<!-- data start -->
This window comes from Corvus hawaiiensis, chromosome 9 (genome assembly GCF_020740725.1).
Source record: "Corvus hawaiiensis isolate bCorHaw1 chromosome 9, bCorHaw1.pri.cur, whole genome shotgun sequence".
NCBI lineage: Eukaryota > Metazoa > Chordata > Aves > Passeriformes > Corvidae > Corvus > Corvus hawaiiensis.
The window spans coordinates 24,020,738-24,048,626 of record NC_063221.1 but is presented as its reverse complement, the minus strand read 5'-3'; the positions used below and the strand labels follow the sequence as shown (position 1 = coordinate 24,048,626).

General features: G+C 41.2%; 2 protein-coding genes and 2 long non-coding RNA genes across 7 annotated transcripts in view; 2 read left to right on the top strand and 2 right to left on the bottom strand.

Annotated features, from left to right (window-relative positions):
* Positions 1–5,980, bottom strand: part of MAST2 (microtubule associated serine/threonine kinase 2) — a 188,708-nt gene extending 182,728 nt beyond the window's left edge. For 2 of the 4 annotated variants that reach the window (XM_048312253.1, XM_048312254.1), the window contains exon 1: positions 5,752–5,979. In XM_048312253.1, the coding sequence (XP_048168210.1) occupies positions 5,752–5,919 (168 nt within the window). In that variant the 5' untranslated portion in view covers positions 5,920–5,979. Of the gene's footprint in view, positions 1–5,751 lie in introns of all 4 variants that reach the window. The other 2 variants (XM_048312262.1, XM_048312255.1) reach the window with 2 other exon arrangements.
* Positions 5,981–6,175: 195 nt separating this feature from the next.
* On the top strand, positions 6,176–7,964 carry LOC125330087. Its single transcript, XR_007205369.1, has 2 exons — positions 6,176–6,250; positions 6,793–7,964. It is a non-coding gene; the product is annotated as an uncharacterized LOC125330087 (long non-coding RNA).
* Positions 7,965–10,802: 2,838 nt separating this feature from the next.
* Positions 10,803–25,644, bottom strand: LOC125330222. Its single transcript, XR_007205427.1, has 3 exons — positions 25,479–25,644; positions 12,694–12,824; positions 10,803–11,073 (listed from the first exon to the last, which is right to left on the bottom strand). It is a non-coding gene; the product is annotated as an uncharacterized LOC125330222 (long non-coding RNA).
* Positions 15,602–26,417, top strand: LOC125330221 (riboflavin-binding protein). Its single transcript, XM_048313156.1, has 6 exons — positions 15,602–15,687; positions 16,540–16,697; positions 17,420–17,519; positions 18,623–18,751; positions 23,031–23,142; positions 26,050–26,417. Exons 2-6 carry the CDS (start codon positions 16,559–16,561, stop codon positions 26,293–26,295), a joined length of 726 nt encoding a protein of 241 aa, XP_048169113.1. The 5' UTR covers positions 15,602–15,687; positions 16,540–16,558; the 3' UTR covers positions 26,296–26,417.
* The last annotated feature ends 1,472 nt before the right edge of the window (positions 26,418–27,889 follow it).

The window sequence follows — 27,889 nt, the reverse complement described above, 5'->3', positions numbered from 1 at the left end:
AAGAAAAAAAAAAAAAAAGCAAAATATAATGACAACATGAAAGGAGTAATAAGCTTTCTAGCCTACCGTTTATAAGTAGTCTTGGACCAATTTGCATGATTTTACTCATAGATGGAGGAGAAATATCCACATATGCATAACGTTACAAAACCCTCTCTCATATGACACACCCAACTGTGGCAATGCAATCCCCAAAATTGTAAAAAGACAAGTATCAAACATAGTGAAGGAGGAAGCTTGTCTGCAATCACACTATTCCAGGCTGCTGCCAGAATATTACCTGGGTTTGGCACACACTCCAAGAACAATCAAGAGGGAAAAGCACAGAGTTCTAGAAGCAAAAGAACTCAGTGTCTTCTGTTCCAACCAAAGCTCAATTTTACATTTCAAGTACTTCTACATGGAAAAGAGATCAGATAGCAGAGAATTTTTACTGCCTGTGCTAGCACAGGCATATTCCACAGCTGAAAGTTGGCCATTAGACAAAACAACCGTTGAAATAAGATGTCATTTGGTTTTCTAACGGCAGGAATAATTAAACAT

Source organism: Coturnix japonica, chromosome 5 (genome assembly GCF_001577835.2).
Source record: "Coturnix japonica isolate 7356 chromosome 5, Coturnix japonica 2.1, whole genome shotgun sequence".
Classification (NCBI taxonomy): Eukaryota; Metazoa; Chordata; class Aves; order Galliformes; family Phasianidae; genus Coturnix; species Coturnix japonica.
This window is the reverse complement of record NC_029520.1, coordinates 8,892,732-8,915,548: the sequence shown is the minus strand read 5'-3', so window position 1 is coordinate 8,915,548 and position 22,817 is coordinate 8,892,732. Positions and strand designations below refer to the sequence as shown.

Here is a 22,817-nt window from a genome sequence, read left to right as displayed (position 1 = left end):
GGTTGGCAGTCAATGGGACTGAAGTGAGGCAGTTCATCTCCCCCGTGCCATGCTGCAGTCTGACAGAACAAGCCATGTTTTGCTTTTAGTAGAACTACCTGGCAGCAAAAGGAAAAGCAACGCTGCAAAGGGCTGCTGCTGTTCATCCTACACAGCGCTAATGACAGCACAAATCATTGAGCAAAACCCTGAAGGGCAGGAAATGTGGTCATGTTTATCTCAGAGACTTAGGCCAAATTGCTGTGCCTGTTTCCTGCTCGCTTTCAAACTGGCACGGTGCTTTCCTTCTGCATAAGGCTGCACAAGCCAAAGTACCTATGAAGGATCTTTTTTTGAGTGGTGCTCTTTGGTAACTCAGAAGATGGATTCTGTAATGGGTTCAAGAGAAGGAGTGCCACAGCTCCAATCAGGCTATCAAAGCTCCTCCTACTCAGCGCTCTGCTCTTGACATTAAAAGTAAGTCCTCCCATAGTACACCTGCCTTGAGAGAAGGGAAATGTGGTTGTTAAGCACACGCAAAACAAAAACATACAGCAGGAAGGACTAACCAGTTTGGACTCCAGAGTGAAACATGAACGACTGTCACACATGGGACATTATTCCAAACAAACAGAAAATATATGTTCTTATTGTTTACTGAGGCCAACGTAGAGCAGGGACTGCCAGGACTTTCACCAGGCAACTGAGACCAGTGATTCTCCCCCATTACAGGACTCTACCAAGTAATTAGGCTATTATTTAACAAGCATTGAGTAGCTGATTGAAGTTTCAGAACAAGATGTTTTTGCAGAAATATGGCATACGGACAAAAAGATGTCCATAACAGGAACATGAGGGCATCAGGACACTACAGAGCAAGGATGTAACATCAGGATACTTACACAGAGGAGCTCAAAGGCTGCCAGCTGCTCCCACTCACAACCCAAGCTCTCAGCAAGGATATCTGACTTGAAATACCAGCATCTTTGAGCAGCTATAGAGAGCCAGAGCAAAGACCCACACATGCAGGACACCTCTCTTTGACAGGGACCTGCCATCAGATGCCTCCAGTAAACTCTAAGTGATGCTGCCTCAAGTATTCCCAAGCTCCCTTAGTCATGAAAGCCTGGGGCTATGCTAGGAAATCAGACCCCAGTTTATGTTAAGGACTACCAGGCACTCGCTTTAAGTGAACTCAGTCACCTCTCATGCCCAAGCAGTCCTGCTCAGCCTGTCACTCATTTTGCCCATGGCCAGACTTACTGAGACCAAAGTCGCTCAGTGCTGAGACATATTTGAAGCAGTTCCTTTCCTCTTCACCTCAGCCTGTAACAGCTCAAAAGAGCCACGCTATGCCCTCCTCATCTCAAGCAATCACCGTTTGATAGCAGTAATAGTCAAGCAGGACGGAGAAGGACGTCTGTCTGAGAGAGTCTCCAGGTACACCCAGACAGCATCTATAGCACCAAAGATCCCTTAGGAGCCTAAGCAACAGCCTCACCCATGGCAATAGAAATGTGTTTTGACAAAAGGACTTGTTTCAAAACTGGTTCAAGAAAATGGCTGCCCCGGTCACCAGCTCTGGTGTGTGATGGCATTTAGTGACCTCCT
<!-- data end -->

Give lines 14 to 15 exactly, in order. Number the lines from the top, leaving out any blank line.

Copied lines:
The window sequence follows — 27,889 nt, the reverse complement described above, 5'->3', positions numbered from 1 at the left end:
AAGAAAAAAAAAAAAAAAGCAAAATATAATGACAACATGAAAGGAGTAATAAGCTTTCTAGCCTACCGTTTATAAGTAGTCTTGGACCAATTTGCATGATTTTACTCATAGATGGAGGAGAAATATCCACATATGCATAACGTTACAAAACCCTCTCTCATATGACACACCCAACTGTGGCAATGCAATCCCCAAAATTGTAAAAAGACAAGTATCAAACATAGTGAAGGAGGAAGCTTGTCTGCAATCACACTATTCCAGGCTGCTGCCAGAATATTACCTGGGTTTGGCACACACTCCAAGAACAATCAAGAGGGAAAAGCACAGAGTTCTAGAAGCAAAAGAACTCAGTGTCTTCTGTTCCAACCAAAGCTCAATTTTACATTTCAAGTACTTCTACATGGAAAAGAGATCAGATAGCAGAGAATTTTTACTGCCTGTGCTAGCACAGGCATATTCCACAGCTGAAAGTTGGCCATTAGACAAAACAACCGTTGAAATAAGATGTCATTTGGTTTTCTAACGGCAGGAATAATTAAACAT